As BBC R&D looks towards the future of public service media on the internet we think that participatory technologies are key to better serve our audience’s needs. They give people a voice and agency, but also let them connect, communicate and collaborate. In this new reality where teams, families, friends and other groups are all distributed and apart, we want to address these needs, particularly in terms of togetherness and social connection.
The existing tools we all have available, including video calls and social networks, go some way towards achieving these goals but we think we can design more healthy and successful spaces with the specific goal of bridging the remote gap. These experiences should maximise connections between people, provide shared public spaces, welcome everyone and keep them engaged with their own intrinsic motivations.
To increase feelings of togetherness, we found we needed to make users aware of each other in space and in time. So our recommendation is to start by providing a shared space where everyone is represented. Then, you should show what everyone is doing, what they’re intending to do and what they have done. The time dimension is particularly important for asynchronous groups. Making users aware of past actions makes them feel less isolated.
To create social connection between users, we found we needed to encourage communication and find ways to make everyone feel valued as part of the group. Set a common goal, then give everyone a different and complementary role. This will force users to collaborate in order to succeed. However, you should offer opportunities for users to work things out independently as you need to avoid a single user taking control of all decisions.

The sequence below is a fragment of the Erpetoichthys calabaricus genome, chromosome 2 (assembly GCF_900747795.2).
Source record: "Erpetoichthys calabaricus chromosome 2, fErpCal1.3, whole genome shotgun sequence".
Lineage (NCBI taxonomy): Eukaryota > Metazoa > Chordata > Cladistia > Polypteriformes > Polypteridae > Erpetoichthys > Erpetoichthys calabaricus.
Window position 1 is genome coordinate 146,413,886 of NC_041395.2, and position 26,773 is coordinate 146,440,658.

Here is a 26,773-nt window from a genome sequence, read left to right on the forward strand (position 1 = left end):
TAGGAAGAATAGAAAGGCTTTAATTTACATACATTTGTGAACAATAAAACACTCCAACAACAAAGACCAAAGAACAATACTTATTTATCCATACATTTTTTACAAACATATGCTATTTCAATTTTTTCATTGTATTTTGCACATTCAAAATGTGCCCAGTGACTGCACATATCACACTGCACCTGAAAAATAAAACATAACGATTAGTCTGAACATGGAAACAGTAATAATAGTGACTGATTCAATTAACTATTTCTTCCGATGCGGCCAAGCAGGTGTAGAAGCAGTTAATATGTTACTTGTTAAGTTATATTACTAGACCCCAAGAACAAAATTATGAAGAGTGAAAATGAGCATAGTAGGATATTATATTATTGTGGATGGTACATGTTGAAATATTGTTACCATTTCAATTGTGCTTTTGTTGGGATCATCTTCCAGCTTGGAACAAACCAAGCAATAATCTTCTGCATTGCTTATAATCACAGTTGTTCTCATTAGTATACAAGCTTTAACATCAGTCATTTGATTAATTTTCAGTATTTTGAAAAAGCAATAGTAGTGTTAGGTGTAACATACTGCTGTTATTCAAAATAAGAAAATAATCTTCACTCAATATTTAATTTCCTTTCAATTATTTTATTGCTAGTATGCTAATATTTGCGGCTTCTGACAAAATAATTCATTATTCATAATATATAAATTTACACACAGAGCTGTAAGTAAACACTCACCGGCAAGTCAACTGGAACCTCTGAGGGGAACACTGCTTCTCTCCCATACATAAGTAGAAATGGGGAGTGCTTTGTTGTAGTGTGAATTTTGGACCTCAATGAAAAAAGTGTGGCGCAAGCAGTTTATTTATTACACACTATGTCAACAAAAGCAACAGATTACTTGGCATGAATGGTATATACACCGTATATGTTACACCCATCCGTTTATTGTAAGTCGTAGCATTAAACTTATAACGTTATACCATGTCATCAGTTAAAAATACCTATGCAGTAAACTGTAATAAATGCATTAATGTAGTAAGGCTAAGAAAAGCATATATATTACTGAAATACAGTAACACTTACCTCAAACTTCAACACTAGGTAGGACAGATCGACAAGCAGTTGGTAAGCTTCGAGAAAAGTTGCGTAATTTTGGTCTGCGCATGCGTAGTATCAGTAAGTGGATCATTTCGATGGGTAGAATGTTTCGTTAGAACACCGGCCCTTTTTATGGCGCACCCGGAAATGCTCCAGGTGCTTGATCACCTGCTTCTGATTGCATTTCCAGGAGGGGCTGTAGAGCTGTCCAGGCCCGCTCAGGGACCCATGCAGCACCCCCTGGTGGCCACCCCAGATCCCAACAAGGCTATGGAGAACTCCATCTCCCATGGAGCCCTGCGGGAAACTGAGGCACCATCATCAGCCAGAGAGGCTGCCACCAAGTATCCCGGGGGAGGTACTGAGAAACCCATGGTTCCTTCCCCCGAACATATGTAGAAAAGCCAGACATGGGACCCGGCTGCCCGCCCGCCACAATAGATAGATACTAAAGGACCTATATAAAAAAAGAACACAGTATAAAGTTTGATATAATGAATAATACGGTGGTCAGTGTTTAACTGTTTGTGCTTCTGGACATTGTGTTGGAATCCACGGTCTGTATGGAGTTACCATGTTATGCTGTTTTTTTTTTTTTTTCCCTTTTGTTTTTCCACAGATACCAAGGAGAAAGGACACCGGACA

To make sure everyone is engaged, we found we need to keep everyone focused, interested and invested in the experience. Have the content of the space change over time, and if possible as the result of users’ actions. You should also break up the path to the goal into small milestones and visibly display the group's progress. Where appropriate, create uncertainty or pressure and share successes and failures with everyone. This helps create anticipation and encourages users to pay attention to others.
Applying the Guidelines
Based on our experience with the guidelines, we developed a short creative exercise that teams can do together to understand how they can be applied to their work. There are two steps:
- For each guideline, find as many physical and digital examples of its application as you can (there tend to be fewer digital examples)
- Then pick an example (or find another one) from each list and combine them all into a cohesive idea
This technique is particularly useful to generate lots of ideas and get a more tangible understanding of the guidelines and what it feels like when they’re in use. After this, depending on your needs, you can design wireframes based on the concept or write a few paragraphs about how it all comes together.
To yield the most combinations, we found that it was easier to break down the guidelines into short questions so we prepared a worksheet you can use to get started.